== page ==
I’m starting to draw conclusions already about this way of eating, which I fire at Mark in small doses through the day. “So I was thinking, about this diet…” The man patiently indulges me every time, as we weigh the pros and cons, what seems to make sense and what seems ridiculous. I am really enjoying trying Paleo out, but I’m not sure I could eat this way for the rest of my life. I read a quote recently in Outside about putting “life in your years,” not just “years on your life.”

Paleo thus far has taught me to be more creative in the kitchen. It wasn’t that I was bad at this before, but over the past year I’ve lapsed. Paleo has helped me make friends with not only a ton of interesting new veggies and greens (rapini, chard, Japanese sweet potato), but methods by which to cook them. The best part of all of this so far is learning that dinner actually comes together more quickly and with less stress than when I used to scour blogs and cookbooks for exotic-looking recipes.

roast beast (and beets)

My second Paleo Experiment-induced trip to Costco on Sunday ended in me taking home a five-pound top sirloin. I purchased it with the intent of making my own homemade (read, additive and sodium-free) healthy roast beef. I’ve never been a big fan of deli meats, and up until trying this new way of eating didn’t really eat much beef at all. But that, along with many other habits and tendencies, has all changed over the past week.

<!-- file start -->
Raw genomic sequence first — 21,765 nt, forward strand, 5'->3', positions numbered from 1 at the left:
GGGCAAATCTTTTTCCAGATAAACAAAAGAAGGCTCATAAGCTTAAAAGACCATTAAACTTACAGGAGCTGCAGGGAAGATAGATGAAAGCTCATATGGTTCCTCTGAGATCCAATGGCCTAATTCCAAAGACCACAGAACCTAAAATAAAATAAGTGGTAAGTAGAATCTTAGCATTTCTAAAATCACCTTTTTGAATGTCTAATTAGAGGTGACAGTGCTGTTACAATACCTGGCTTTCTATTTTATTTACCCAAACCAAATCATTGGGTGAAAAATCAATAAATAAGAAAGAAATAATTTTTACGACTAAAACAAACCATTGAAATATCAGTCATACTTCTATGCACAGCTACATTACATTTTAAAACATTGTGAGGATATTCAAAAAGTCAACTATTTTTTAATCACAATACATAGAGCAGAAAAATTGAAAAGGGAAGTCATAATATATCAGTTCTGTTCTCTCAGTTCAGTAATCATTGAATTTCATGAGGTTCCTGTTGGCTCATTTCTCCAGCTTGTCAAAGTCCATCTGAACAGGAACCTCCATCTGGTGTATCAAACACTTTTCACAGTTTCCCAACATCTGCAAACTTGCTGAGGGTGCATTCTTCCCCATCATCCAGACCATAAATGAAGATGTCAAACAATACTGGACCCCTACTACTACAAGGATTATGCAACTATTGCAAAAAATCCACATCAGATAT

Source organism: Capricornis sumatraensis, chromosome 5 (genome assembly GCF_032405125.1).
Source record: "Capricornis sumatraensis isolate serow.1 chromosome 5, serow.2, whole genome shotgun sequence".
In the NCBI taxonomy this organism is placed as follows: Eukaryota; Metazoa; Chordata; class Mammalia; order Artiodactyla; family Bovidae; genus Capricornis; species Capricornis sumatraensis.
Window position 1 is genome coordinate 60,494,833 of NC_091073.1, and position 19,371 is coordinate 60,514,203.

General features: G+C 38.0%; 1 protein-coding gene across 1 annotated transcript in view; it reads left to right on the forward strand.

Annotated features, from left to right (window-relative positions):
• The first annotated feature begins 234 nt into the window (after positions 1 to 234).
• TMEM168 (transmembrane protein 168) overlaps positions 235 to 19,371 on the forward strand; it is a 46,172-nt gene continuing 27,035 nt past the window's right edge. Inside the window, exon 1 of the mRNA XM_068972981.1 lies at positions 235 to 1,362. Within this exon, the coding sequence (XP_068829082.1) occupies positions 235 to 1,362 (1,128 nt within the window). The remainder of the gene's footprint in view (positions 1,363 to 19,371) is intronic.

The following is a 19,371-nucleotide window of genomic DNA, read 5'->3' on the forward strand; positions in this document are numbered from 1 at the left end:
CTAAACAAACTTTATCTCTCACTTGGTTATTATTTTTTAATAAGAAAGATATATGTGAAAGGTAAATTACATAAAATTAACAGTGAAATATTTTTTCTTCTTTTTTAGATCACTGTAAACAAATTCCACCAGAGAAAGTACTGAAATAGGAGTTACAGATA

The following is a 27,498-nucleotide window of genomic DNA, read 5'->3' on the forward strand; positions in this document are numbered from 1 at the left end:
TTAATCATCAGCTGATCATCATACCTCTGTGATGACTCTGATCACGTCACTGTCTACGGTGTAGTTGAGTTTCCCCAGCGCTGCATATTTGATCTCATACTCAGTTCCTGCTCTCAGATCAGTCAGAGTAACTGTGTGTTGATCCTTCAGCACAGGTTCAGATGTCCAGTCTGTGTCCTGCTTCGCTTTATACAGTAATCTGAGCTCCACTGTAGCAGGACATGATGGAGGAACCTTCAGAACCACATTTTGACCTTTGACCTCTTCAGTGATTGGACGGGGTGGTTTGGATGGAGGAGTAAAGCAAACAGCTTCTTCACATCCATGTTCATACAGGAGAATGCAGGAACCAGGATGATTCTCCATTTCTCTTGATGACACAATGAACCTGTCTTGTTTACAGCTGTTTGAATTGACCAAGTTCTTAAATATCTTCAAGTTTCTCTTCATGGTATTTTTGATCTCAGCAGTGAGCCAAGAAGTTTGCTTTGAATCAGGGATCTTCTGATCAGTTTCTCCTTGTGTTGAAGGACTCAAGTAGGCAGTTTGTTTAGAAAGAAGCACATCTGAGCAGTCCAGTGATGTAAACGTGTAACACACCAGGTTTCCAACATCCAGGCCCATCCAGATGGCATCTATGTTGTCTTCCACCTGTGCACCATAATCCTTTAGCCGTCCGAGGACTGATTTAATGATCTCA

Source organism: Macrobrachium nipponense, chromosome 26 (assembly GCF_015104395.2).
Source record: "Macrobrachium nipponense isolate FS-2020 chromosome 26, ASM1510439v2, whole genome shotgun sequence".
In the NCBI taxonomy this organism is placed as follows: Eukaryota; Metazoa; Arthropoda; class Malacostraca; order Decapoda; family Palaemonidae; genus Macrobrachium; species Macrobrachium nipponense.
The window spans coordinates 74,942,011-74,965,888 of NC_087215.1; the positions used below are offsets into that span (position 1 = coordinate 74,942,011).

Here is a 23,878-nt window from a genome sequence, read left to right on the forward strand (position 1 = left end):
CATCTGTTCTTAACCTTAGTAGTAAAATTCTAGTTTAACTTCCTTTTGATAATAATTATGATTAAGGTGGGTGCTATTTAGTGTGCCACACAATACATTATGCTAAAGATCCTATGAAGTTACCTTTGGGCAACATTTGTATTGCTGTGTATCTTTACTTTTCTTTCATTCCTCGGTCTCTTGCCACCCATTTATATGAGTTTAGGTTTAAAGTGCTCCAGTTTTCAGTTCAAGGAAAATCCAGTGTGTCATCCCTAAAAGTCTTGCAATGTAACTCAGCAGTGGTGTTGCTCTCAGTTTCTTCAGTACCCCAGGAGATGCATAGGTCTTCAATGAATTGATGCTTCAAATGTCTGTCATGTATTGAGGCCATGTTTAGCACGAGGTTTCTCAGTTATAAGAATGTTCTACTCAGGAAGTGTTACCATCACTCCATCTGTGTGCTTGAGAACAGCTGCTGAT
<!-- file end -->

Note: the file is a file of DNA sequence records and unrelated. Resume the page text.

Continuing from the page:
As the days go on, some of the “symptoms” of going Paleo continue to lessen or disappear. Namely, strange stomach pains, a dry mouth, and periods of mental fogginess. Everything seems pretty much back to normal now, with the addition of new energy, better sleeps, and a pretty consistently positive mental outlook.

It’s always so hard to know with these things which are caused or related to a certain factor (here, the diet), or whether they would’ve happened anyway. That’s the complication with the Paleo way of life. Die-hards claim a lot for it, but could many of those “improvements” be due to them incorporating new and fresher veggies and fruits into their diets?

See the above salad. I would often eat salads for lunch at work, but this new diet prompted me to add some turkey and roast beets (which I blasted under the broiler with garlic and olive oil for 30 minutes, skins and all). The turkey was an early-Paleo Experiment slip-up. It’s deli-style, and even though the ingredients are only “turkey, turkey broth (containing less than 2% salt and vegetable oil),” it’s probably not the best. The black flecks on there aren’t pepper, they’re roasted hemp seeds: delish.

Another thing was red about my day besides the beets? The roast beast.

Yes, you read that right. The roast beast. With apologies to any sensitive vegans out there (though they surely would’ve stopped reading by now, so I have nothing to worry about), it is rather pleasant to say “roast beast.” It’s from How the Grinch Stole Christmas, and I’ve always found the expression hilarious.